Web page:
• In Oct, 1924, a meeting of revolutionaries from all parts of India was called at Kanpur. They setup Hindustan Socialist Republic Association/Army (HSRA).
• They carried out a dacoity on the Kakori bound train on the Saharanpur-Lucknow railway line on Aug. 9, 1925.
• Bhagat Singh, with his colleagues, shot dead Saunders (Asst. S.P. of Lahore, who ordered lathi charge on Lala Lajpat Rai) on Dec.17, 1928.
• Then Bhagat Singh and Batukeshwar Dutt threw a bomb in the Central Assembly on Apr 8, 1929. Thus, he, Rajguru and Sukhdev were hanged on March. 23,1931 at Lahore Jall (Lahore Conspiracy Case) and their bodies cremated at Hussainiwala near Ferozepur.
• In 1929 only Jatin Das died in Lahore jail after 63 days fast to protest against horrible conditions in jail.
• Surya Sen, a revolutionary of Bengal, formed the Indian Republic Army in Bengal. In 1930, he masterminded the raid on Chittagong armoury. He was hanged in 1933.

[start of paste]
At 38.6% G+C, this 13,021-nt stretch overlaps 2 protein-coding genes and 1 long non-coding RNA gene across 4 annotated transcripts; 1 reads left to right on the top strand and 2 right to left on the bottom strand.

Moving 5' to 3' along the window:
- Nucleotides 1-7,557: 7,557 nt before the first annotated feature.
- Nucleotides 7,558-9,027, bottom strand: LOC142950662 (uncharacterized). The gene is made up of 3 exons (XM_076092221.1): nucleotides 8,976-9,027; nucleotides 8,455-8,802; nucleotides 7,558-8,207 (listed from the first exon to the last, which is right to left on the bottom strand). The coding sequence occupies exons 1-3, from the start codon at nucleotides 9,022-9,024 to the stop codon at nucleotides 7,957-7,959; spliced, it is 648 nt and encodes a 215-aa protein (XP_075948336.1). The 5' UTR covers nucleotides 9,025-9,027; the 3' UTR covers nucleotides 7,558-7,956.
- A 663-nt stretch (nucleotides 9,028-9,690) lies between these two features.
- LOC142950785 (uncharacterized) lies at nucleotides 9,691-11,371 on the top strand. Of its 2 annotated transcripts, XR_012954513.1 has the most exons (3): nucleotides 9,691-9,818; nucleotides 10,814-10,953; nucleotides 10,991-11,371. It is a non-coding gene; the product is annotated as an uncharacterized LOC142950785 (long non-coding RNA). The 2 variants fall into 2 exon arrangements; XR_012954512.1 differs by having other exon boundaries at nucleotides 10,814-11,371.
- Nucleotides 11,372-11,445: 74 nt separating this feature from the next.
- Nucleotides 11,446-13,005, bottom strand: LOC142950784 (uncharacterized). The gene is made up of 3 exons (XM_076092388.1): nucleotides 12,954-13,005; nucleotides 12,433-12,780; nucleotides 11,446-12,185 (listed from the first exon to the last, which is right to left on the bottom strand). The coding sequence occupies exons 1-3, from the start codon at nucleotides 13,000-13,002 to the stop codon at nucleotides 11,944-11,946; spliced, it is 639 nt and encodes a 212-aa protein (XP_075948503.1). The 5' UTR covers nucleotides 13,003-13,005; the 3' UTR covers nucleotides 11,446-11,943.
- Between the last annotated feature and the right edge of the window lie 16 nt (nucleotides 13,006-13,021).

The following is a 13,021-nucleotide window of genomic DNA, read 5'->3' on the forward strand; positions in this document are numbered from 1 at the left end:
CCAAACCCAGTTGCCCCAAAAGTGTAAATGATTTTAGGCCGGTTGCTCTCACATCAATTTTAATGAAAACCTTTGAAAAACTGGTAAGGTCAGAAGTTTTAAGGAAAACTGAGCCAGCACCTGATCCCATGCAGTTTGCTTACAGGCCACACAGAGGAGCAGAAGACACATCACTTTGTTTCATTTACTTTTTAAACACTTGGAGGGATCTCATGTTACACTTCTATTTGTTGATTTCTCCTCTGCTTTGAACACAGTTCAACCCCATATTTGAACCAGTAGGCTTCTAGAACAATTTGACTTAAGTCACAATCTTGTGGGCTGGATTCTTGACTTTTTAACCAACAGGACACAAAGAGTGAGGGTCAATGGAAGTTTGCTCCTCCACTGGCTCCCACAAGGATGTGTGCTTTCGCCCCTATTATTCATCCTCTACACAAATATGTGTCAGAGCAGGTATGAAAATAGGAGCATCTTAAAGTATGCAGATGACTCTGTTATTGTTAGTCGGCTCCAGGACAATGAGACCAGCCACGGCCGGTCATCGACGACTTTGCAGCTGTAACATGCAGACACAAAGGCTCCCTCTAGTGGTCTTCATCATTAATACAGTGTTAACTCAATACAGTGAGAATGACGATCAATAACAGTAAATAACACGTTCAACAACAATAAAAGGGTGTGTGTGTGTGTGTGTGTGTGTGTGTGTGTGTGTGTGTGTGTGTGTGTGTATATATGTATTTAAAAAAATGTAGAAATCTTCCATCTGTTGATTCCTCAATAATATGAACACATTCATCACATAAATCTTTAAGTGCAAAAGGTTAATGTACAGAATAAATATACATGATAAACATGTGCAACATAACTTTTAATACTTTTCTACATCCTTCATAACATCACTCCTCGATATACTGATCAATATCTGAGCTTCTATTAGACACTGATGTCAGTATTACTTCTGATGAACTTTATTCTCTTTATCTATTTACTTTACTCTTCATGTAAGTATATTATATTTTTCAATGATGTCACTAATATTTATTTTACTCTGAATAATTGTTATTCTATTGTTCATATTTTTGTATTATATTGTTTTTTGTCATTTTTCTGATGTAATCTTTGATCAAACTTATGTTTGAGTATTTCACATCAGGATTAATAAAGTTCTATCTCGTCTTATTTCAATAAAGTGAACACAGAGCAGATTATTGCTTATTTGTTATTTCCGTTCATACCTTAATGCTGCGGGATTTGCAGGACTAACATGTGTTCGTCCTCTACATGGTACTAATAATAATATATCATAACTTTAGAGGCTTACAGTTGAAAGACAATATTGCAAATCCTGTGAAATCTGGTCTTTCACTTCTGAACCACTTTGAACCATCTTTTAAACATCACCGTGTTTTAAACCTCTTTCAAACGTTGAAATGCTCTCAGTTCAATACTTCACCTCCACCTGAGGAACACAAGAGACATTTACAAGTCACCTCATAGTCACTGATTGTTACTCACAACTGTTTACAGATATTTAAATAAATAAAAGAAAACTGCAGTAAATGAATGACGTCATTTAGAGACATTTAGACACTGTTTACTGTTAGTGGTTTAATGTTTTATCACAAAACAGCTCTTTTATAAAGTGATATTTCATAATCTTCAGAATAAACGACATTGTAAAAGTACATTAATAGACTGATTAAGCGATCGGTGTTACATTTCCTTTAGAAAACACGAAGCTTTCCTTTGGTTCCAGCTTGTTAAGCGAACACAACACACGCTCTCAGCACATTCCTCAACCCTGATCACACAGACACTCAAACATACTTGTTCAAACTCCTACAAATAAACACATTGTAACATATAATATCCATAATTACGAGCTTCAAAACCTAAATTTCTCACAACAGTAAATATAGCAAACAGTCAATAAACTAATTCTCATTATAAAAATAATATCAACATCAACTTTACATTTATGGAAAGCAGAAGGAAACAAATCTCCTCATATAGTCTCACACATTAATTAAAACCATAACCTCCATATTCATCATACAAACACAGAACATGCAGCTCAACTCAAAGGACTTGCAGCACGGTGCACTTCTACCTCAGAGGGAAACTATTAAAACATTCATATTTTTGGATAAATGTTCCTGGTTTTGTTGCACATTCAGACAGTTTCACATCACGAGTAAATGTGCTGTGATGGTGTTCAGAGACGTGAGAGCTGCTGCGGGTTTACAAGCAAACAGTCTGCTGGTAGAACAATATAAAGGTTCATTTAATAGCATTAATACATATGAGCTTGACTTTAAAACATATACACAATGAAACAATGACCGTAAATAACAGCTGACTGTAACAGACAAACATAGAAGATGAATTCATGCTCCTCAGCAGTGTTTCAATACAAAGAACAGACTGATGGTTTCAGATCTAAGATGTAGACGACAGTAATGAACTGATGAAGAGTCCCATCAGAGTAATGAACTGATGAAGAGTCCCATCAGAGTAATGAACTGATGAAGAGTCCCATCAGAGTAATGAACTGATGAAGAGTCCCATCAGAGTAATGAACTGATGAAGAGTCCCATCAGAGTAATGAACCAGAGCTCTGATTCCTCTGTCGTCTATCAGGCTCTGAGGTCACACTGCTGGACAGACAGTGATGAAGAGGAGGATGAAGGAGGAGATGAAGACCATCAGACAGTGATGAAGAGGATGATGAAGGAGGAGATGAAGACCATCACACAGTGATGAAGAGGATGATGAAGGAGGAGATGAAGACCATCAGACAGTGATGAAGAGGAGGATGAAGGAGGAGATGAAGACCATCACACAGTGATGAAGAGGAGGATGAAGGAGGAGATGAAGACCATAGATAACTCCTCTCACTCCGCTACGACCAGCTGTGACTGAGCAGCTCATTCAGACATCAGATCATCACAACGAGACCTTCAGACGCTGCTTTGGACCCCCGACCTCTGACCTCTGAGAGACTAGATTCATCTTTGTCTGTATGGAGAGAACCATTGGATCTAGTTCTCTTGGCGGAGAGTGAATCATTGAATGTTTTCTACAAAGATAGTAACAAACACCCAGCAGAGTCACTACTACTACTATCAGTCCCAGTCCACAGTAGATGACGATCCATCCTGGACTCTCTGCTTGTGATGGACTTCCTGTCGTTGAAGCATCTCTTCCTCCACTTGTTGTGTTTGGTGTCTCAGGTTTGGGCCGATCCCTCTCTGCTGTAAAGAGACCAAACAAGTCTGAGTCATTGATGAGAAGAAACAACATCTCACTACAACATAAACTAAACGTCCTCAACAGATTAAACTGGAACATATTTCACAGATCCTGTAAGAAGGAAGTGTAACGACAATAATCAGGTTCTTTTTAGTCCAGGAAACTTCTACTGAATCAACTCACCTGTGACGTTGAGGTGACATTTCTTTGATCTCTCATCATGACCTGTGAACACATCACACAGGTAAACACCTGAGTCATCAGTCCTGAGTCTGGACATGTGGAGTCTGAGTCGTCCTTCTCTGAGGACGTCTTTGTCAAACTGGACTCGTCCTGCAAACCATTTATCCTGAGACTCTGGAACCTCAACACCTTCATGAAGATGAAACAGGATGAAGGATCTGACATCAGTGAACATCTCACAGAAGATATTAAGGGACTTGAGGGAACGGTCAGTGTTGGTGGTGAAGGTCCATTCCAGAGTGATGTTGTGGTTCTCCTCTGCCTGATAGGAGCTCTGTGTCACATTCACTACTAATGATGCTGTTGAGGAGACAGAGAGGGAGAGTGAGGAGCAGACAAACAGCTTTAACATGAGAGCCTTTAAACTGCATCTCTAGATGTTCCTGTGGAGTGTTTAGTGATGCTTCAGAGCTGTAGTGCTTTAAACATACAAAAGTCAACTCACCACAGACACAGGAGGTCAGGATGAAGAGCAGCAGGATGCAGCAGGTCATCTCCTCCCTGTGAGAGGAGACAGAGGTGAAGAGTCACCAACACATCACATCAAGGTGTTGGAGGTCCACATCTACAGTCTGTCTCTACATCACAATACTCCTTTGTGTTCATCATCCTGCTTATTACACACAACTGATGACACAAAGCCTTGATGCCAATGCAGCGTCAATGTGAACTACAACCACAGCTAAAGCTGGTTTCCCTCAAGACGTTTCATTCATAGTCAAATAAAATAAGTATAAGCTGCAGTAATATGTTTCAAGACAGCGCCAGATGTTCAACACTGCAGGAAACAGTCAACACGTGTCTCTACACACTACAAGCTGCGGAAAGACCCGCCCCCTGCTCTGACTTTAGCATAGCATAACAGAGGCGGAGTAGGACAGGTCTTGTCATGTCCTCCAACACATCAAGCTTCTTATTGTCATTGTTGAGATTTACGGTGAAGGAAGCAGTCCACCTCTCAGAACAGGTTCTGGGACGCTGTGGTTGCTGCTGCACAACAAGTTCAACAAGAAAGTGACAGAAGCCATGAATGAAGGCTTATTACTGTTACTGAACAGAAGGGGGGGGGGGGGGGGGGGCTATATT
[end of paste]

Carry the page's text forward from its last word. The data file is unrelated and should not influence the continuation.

• In 1931, Chandrashekhar Azad shot himself at Alfred Park in Allahabad.


  Part - 3 

Dandi March (1930):
• Also called the Salt Satyagraha.
• Along with 78 followers, Gandhiji started his march from Sabarmati Ashram on March 12, 1930 for the small village Dandhi to break the salt law.
• He reached the seashore on Apr.6, 1930.
• He picked a handful of salt and inaugurated the Civil Disobedience Movement.


First Round Table conference (1930):
• It was the first conference arranged between the British and Indians as equals. It was held on Nov.12, 1930 in London to discuss Simon commission.
• Boycotted by INC, Muslim League, Hindu Mahasabha, Liberals and some others were there.

 Gandhi Irwin Pact (1931):


• Moderate Statesman, Sapru, Jaikar and Srinivas Shastri initiated efforts to break the ice between Gandhiji and the government.
• The two (government represented by Irwin and INC by Gandhiji) signed a pact on March 5, 1931.
• In this the INC called off the civil disobedience movement and agreed to join the second round table conference.
• The government on its part released the political prisoners and conceded the right to make salt for consumption for villages along the coast.


Second Round Table Conference (1931):